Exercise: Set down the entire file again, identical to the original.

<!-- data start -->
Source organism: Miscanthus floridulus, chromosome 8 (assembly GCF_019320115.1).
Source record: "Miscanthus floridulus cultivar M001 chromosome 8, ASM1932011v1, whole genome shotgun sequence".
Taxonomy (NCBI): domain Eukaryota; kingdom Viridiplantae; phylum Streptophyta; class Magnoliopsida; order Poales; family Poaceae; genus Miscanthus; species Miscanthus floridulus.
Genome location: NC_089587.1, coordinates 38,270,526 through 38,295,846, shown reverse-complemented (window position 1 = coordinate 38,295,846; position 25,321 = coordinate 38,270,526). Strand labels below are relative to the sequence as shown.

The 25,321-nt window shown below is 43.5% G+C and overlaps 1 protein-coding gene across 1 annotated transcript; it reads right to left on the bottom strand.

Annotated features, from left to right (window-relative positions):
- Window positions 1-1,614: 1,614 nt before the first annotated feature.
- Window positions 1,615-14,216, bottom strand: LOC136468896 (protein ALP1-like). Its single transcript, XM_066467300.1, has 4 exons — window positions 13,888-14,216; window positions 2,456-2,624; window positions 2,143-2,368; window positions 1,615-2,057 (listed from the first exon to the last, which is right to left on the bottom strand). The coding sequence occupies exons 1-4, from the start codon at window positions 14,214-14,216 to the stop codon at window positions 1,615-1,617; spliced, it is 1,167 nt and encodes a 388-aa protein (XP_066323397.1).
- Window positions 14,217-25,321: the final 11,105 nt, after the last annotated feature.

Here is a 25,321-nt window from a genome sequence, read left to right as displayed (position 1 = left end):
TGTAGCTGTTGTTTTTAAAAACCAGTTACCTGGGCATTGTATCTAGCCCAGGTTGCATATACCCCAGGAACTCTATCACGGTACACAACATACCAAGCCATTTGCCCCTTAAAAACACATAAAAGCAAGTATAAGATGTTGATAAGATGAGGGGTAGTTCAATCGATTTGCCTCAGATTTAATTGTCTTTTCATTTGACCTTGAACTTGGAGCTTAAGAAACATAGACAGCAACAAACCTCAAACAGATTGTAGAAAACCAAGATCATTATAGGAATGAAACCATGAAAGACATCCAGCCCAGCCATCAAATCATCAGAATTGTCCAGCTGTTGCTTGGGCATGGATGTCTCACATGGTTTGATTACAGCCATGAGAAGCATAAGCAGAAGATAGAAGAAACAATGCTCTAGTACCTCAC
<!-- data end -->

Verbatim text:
Source organism: Miscanthus floridulus, chromosome 8 (assembly GCF_019320115.1).
Source record: "Miscanthus floridulus cultivar M001 chromosome 8, ASM1932011v1, whole genome shotgun sequence".
Taxonomy (NCBI): domain Eukaryota; kingdom Viridiplantae; phylum Streptophyta; class Magnoliopsida; order Poales; family Poaceae; genus Miscanthus; species Miscanthus floridulus.
Genome location: NC_089587.1, coordinates 38,270,526 through 38,295,846, shown reverse-complemented (window position 1 = coordinate 38,295,846; position 25,321 = coordinate 38,270,526). Strand labels below are relative to the sequence as shown.

The 25,321-nt window shown below is 43.5% G+C and overlaps 1 protein-coding gene across 1 annotated transcript; it reads right to left on the bottom strand.

Annotated features, from left to right (window-relative positions):
- Window positions 1-1,614: 1,614 nt before the first annotated feature.
- Window positions 1,615-14,216, bottom strand: LOC136468896 (protein ALP1-like). Its single transcript, XM_066467300.1, has 4 exons — window positions 13,888-14,216; window positions 2,456-2,624; window positions 2,143-2,368; window positions 1,615-2,057 (listed from the first exon to the last, which is right to left on the bottom strand). The coding sequence occupies exons 1-4, from the start codon at window positions 14,214-14,216 to the stop codon at window positions 1,615-1,617; spliced, it is 1,167 nt and encodes a 388-aa protein (XP_066323397.1).
- Window positions 14,217-25,321: the final 11,105 nt, after the last annotated feature.

Here is a 25,321-nt window from a genome sequence, read left to right as displayed (position 1 = left end):
TGTAGCTGTTGTTTTTAAAAACCAGTTACCTGGGCATTGTATCTAGCCCAGGTTGCATATACCCCAGGAACTCTATCACGGTACACAACATACCAAGCCATTTGCCCCTTAAAAACACATAAAAGCAAGTATAAGATGTTGATAAGATGAGGGGTAGTTCAATCGATTTGCCTCAGATTTAATTGTCTTTTCATTTGACCTTGAACTTGGAGCTTAAGAAACATAGACAGCAACAAACCTCAAACAGATTGTAGAAAACCAAGATCATTATAGGAATGAAACCATGAAAGACATCCAGCCCAGCCATCAAATCATCAGAATTGTCCAGCTGTTGCTTGGGCATGGATGTCTCACATGGTTTGATTACAGCCATGAGAAGCATAAGCAGAAGATAGAAGAAACAATGCTCTAGTACCTCAC